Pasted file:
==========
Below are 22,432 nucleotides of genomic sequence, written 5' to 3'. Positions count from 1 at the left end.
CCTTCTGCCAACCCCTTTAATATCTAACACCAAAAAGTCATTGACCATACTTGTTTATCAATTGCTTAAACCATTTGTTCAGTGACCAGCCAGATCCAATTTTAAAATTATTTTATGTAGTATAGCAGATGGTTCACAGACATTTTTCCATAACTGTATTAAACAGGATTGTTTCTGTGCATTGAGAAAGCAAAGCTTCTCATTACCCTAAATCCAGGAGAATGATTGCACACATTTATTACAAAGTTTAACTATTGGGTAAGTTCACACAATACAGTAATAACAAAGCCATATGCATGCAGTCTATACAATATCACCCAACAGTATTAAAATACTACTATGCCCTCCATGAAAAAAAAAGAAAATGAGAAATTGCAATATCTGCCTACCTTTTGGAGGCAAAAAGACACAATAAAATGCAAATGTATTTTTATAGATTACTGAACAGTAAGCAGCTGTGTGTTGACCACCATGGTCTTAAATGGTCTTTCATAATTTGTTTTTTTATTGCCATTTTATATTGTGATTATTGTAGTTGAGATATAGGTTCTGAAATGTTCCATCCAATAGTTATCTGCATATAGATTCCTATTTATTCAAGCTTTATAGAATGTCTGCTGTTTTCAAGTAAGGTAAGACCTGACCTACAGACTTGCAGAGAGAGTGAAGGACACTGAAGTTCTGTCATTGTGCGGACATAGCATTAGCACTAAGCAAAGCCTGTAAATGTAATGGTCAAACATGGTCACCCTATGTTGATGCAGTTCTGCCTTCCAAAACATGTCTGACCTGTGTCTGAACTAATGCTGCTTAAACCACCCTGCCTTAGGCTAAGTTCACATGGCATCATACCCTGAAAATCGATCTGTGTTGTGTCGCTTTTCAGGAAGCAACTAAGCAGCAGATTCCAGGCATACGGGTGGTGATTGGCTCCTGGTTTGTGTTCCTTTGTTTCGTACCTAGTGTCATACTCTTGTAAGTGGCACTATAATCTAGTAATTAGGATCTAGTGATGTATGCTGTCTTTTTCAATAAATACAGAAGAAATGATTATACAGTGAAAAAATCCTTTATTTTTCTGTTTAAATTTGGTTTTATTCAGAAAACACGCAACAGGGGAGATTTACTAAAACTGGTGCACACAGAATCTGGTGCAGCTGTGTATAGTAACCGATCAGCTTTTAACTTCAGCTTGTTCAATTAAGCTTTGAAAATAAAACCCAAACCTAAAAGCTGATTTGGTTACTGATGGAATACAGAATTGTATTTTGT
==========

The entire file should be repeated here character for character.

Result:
Below are 22,432 nucleotides of genomic sequence, written 5' to 3'. Positions count from 1 at the left end.
CCTTCTGCCAACCCCTTTAATATCTAACACCAAAAAGTCATTGACCATACTTGTTTATCAATTGCTTAAACCATTTGTTCAGTGACCAGCCAGATCCAATTTTAAAATTATTTTATGTAGTATAGCAGATGGTTCACAGACATTTTTCCATAACTGTATTAAACAGGATTGTTTCTGTGCATTGAGAAAGCAAAGCTTCTCATTACCCTAAATCCAGGAGAATGATTGCACACATTTATTACAAAGTTTAACTATTGGGTAAGTTCACACAATACAGTAATAACAAAGCCATATGCATGCAGTCTATACAATATCACCCAACAGTATTAAAATACTACTATGCCCTCCATGAAAAAAAAAGAAAATGAGAAATTGCAATATCTGCCTACCTTTTGGAGGCAAAAAGACACAATAAAATGCAAATGTATTTTTATAGATTACTGAACAGTAAGCAGCTGTGTGTTGACCACCATGGTCTTAAATGGTCTTTCATAATTTGTTTTTTTATTGCCATTTTATATTGTGATTATTGTAGTTGAGATATAGGTTCTGAAATGTTCCATCCAATAGTTATCTGCATATAGATTCCTATTTATTCAAGCTTTATAGAATGTCTGCTGTTTTCAAGTAAGGTAAGACCTGACCTACAGACTTGCAGAGAGAGTGAAGGACACTGAAGTTCTGTCATTGTGCGGACATAGCATTAGCACTAAGCAAAGCCTGTAAATGTAATGGTCAAACATGGTCACCCTATGTTGATGCAGTTCTGCCTTCCAAAACATGTCTGACCTGTGTCTGAACTAATGCTGCTTAAACCACCCTGCCTTAGGCTAAGTTCACATGGCATCATACCCTGAAAATCGATCTGTGTTGTGTCGCTTTTCAGGAAGCAACTAAGCAGCAGATTCCAGGCATACGGGTGGTGATTGGCTCCTGGTTTGTGTTCCTTTGTTTCGTACCTAGTGTCATACTCTTGTAAGTGGCACTATAATCTAGTAATTAGGATCTAGTGATGTATGCTGTCTTTTTCAATAAATACAGAAGAAATGATTATACAGTGAAAAAATCCTTTATTTTTCTGTTTAAATTTGGTTTTATTCAGAAAACACGCAACAGGGGAGATTTACTAAAACTGGTGCACACAGAATCTGGTGCAGCTGTGTATAGTAACCGATCAGCTTTTAACTTCAGCTTGTTCAATTAAGCTTTGAAAATAAAACCCAAACCTAAAAGCTGATTTGGTTACTGATGGAATACAGAATTGTATTTTGT